Mr JOSEPH COOK (PARRAMATTA, NEW SOUTH WALES) - The right honorable member knows perfectly well.

Sir John Forrest - I do not.

Mr JOSEPH COOK (PARRAMATTA, NEW SOUTH WALES) - Well the right honorable member ought to know. I do not see what else the Government could do under the circumstances. ' If any fault is to be found in connexion with Major Lenehan's case, it rests upon the exMinister of Defence in that he did not take steps to investigate the statements made by that officer.

Sir John Forrest - Do not waste the time of the House.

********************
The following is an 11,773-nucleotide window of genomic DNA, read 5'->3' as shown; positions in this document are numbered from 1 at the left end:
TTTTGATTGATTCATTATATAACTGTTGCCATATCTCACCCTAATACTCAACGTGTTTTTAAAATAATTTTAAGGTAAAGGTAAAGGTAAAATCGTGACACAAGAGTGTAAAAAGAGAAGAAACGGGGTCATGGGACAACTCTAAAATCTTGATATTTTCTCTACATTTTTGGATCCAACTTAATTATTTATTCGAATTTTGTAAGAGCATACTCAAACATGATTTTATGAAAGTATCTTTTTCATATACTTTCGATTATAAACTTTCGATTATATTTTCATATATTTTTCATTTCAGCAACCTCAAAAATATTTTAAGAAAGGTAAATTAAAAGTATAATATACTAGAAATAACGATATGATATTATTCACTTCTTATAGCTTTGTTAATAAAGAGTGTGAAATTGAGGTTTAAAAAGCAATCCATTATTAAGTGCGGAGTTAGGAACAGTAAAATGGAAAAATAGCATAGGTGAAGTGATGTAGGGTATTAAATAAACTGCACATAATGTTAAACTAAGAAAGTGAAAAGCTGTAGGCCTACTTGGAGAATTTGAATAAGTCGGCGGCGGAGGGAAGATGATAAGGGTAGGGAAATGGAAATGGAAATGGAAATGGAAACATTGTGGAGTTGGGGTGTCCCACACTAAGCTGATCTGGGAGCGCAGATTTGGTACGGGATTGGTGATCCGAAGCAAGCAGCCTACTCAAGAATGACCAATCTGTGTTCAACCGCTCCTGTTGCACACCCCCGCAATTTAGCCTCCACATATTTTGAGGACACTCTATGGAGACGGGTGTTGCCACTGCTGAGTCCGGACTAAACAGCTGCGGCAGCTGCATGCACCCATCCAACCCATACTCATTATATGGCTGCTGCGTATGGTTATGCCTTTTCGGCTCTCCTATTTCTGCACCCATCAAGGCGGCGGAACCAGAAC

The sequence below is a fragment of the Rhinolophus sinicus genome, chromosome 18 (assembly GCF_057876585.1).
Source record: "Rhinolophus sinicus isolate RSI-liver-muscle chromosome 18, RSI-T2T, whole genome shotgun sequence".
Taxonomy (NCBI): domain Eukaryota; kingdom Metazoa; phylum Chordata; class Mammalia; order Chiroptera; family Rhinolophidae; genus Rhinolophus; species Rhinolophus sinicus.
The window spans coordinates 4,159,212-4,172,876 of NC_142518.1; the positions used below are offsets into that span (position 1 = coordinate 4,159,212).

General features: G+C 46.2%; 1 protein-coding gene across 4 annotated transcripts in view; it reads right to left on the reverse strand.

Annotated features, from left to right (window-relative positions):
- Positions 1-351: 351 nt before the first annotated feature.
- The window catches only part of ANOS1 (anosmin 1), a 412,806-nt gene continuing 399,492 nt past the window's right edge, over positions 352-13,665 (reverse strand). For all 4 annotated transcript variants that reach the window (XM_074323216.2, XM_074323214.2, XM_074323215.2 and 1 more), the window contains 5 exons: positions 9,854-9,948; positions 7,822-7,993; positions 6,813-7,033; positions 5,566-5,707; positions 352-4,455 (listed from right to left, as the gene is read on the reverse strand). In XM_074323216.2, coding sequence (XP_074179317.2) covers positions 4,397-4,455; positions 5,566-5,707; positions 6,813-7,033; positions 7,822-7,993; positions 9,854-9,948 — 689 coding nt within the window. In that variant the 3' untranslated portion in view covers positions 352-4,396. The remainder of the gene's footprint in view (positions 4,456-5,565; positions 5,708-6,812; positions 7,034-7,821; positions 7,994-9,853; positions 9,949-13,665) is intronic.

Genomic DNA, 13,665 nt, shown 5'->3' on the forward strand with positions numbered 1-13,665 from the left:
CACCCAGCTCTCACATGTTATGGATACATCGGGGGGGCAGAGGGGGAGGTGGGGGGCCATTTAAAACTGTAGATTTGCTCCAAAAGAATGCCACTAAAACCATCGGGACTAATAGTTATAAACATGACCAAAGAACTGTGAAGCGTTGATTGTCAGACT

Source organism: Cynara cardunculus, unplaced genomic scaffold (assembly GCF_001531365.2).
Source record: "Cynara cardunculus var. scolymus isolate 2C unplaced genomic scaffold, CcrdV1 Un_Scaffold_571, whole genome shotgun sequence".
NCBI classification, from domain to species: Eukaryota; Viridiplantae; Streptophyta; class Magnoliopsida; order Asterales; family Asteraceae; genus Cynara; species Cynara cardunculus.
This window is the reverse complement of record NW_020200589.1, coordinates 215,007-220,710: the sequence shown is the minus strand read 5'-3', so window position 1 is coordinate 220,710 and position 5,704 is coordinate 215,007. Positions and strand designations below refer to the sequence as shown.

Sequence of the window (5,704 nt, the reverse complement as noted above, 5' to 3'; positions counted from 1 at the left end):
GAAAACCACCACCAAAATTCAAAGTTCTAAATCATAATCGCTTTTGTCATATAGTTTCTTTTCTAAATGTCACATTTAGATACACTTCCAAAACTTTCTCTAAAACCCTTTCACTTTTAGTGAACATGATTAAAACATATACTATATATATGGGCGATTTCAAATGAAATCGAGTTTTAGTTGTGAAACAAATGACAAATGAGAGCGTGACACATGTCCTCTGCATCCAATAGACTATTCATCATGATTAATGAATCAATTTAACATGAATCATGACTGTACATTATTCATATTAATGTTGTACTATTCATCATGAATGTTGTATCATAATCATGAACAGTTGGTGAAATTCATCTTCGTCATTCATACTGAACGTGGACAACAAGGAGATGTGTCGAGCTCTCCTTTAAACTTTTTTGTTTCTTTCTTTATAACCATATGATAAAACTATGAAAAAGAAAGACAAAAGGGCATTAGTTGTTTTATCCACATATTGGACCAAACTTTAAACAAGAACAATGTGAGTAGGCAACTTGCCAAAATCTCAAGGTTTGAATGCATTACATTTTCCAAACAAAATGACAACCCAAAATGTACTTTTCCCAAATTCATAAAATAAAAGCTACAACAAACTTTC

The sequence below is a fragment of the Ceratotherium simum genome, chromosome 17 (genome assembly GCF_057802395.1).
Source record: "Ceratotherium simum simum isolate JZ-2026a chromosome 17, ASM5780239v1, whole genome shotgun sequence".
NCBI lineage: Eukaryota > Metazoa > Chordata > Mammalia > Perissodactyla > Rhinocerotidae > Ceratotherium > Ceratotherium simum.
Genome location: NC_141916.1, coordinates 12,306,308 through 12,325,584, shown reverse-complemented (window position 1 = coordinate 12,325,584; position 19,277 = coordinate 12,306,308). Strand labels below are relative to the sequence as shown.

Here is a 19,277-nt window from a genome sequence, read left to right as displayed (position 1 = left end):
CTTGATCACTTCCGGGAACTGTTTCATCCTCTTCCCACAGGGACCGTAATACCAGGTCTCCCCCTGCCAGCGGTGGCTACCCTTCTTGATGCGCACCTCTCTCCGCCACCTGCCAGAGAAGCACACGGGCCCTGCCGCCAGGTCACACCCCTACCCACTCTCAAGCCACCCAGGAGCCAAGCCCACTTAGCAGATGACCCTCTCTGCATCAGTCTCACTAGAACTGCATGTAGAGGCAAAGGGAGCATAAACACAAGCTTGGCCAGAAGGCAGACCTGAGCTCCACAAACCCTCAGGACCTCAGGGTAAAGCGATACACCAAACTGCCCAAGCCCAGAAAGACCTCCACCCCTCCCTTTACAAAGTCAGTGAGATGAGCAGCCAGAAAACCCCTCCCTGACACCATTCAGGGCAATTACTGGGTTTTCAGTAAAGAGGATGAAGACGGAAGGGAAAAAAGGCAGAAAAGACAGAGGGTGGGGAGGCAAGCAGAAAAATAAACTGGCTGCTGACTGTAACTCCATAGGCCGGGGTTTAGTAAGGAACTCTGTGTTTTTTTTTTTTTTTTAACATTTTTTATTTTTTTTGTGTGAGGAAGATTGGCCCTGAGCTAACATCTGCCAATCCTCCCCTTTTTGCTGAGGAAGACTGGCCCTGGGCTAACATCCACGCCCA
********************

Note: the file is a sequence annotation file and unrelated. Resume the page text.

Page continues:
Mr JOSEPH COOK (PARRAMATTA, NEW SOUTH WALES) - I am sure that the right honorable member would be acting wisely if he abstained from these rude remarks, and allowed me to proceed. He need not make rude interjections, because, as far as I am concerned, they fall upon deaf ears. The right honorable member may be as rude' as he pleases, but I intend to have my say. Notwithstanding that the Chairman has already called him to order, he persistently interrupts. I say that when Major Lenehan petitioned him, and stated certain facts, it was his duty to institute inquiries with a view to ascertain their truth or otherwise. To-day he asks if Major Lenehan wrote to his colonel, who is now in India? The honorable member for North Sydney says that he did. Then the right honorable member immediately inquires, " Did' he receive a reply ?" I would put the same question to him. Did the right honorable member write to this colonel in India? Certainly he had better opportunities for ascertaining the truth from that officer than had Major Lenehan. It' is not likely that the colonel would reply to a communication from the latter, especially if any reply would be calculated to incriminate himself. The right honorable member ought to have communicated with this colonel in India, asking whether the facts as stated by Major Lenehan were accurate. But in this case, he seems to have adopted the same attitude that he has taken up in many others. He arraigns himself on the side of the officers of the Department, and before any one can get in, it is necessary for them to dislodge him from that position - an almost impossible task. I speak from experience in this connexion. At the present time there is a militia officer, who, like Major Lenehan, is suffering an injustice though in a smaller degree. I trust, however, that it will be rectified, and as I see the Minister of Defence in his place, I take this opportunity of bringing the matter before him. When the inaugural ceremonies connected with Federation were in progress in Melbourne detachments of soldiers were sent over from the various States. Colonel Holborrow, of New South Wales, was given supreme command by virtue of his seniority. He had to organize the whole camp here. It so happened that at the time one of the captains of his regiment chanced to be in Melbourne in the capacity of a private citizen, attending the celebrations, and Colonel Holborrow, knowing that he possessed excellent administrative qualities, commandeered him on the spot, and. made him adjutant of the camp. It is admitted by the authorities that his -work was in every way satisfactory, and naturally he expected that, like the other visiting soldiers, he would be allowed his expenses. He applied to his superior officer, who recommended that his expenses should be paid. That recommendation was sent through the proper channel to the commanding officer in Sydney, but it was held that the request could not be granted, inasmuch as this officer had not been sent to Melbourne. No one quarrelled with that decision. I did not learn of this matter first from the officer himself, and although he feels that he is smarting under an injustice, I do not suppose that he will thank me for bringing it forward. As it was a special matter I interviewed the Minister, and requested him to treat it as such. I was then informed that the officer had the right of appeal over the heads of the authorities in Svdney to the Minister himself, and, after a good deal of persuasion on my part, be put in an appeal and asked that the papers be sent on to the Minister. Although that action was taken, at the instigation of the Department, to put the claim in order, the reply he received was that the claim was out of date, and could not be recognised.